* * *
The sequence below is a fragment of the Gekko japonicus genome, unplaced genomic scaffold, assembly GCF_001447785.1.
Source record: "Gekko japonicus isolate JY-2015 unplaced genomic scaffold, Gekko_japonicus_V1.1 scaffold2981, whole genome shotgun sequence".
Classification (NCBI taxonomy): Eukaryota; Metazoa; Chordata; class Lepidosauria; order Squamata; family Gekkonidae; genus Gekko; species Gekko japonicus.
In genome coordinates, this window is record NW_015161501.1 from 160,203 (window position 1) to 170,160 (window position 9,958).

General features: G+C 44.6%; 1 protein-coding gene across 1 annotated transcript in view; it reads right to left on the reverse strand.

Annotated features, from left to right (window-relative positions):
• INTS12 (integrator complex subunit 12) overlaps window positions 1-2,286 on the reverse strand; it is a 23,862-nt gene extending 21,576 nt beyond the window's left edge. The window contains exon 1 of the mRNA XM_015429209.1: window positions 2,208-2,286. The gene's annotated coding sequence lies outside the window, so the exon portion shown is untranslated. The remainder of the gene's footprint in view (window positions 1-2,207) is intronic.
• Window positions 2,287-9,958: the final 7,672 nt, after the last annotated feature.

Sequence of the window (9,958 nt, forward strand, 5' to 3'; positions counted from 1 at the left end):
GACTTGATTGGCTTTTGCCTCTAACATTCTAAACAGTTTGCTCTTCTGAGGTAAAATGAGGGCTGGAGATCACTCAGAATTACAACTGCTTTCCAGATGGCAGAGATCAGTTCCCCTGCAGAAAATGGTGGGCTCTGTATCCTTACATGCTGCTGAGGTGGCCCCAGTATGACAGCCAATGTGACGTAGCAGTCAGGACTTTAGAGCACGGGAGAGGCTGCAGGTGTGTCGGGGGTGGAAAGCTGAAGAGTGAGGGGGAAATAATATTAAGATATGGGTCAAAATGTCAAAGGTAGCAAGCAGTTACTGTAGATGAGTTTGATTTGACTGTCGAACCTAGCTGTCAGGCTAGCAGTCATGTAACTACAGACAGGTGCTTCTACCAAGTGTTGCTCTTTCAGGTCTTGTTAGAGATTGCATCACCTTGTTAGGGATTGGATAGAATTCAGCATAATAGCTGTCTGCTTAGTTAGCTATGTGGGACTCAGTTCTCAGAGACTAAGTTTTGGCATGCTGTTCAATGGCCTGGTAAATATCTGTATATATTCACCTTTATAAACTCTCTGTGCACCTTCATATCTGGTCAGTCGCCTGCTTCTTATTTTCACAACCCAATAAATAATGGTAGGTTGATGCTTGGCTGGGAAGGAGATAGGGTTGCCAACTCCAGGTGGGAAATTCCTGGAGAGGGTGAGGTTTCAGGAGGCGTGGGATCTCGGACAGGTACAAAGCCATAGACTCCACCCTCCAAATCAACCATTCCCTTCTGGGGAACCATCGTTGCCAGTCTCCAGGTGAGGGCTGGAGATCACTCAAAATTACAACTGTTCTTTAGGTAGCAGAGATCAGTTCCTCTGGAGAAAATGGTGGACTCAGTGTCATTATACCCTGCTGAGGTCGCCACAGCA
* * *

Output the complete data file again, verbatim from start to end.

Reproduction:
The sequence below is a fragment of the Gekko japonicus genome, unplaced genomic scaffold, assembly GCF_001447785.1.
Source record: "Gekko japonicus isolate JY-2015 unplaced genomic scaffold, Gekko_japonicus_V1.1 scaffold2981, whole genome shotgun sequence".
Classification (NCBI taxonomy): Eukaryota; Metazoa; Chordata; class Lepidosauria; order Squamata; family Gekkonidae; genus Gekko; species Gekko japonicus.
In genome coordinates, this window is record NW_015161501.1 from 160,203 (window position 1) to 170,160 (window position 9,958).

General features: G+C 44.6%; 1 protein-coding gene across 1 annotated transcript in view; it reads right to left on the reverse strand.

Annotated features, from left to right (window-relative positions):
• INTS12 (integrator complex subunit 12) overlaps window positions 1-2,286 on the reverse strand; it is a 23,862-nt gene extending 21,576 nt beyond the window's left edge. The window contains exon 1 of the mRNA XM_015429209.1: window positions 2,208-2,286. The gene's annotated coding sequence lies outside the window, so the exon portion shown is untranslated. The remainder of the gene's footprint in view (window positions 1-2,207) is intronic.
• Window positions 2,287-9,958: the final 7,672 nt, after the last annotated feature.

Sequence of the window (9,958 nt, forward strand, 5' to 3'; positions counted from 1 at the left end):
GACTTGATTGGCTTTTGCCTCTAACATTCTAAACAGTTTGCTCTTCTGAGGTAAAATGAGGGCTGGAGATCACTCAGAATTACAACTGCTTTCCAGATGGCAGAGATCAGTTCCCCTGCAGAAAATGGTGGGCTCTGTATCCTTACATGCTGCTGAGGTGGCCCCAGTATGACAGCCAATGTGACGTAGCAGTCAGGACTTTAGAGCACGGGAGAGGCTGCAGGTGTGTCGGGGGTGGAAAGCTGAAGAGTGAGGGGGAAATAATATTAAGATATGGGTCAAAATGTCAAAGGTAGCAAGCAGTTACTGTAGATGAGTTTGATTTGACTGTCGAACCTAGCTGTCAGGCTAGCAGTCATGTAACTACAGACAGGTGCTTCTACCAAGTGTTGCTCTTTCAGGTCTTGTTAGAGATTGCATCACCTTGTTAGGGATTGGATAGAATTCAGCATAATAGCTGTCTGCTTAGTTAGCTATGTGGGACTCAGTTCTCAGAGACTAAGTTTTGGCATGCTGTTCAATGGCCTGGTAAATATCTGTATATATTCACCTTTATAAACTCTCTGTGCACCTTCATATCTGGTCAGTCGCCTGCTTCTTATTTTCACAACCCAATAAATAATGGTAGGTTGATGCTTGGCTGGGAAGGAGATAGGGTTGCCAACTCCAGGTGGGAAATTCCTGGAGAGGGTGAGGTTTCAGGAGGCGTGGGATCTCGGACAGGTACAAAGCCATAGACTCCACCCTCCAAATCAACCATTCCCTTCTGGGGAACCATCGTTGCCAGTCTCCAGGTGAGGGCTGGAGATCACTCAAAATTACAACTGTTCTTTAGGTAGCAGAGATCAGTTCCTCTGGAGAAAATGGTGGACTCAGTGTCATTATACCCTGCTGAGGTCGCCACAGCA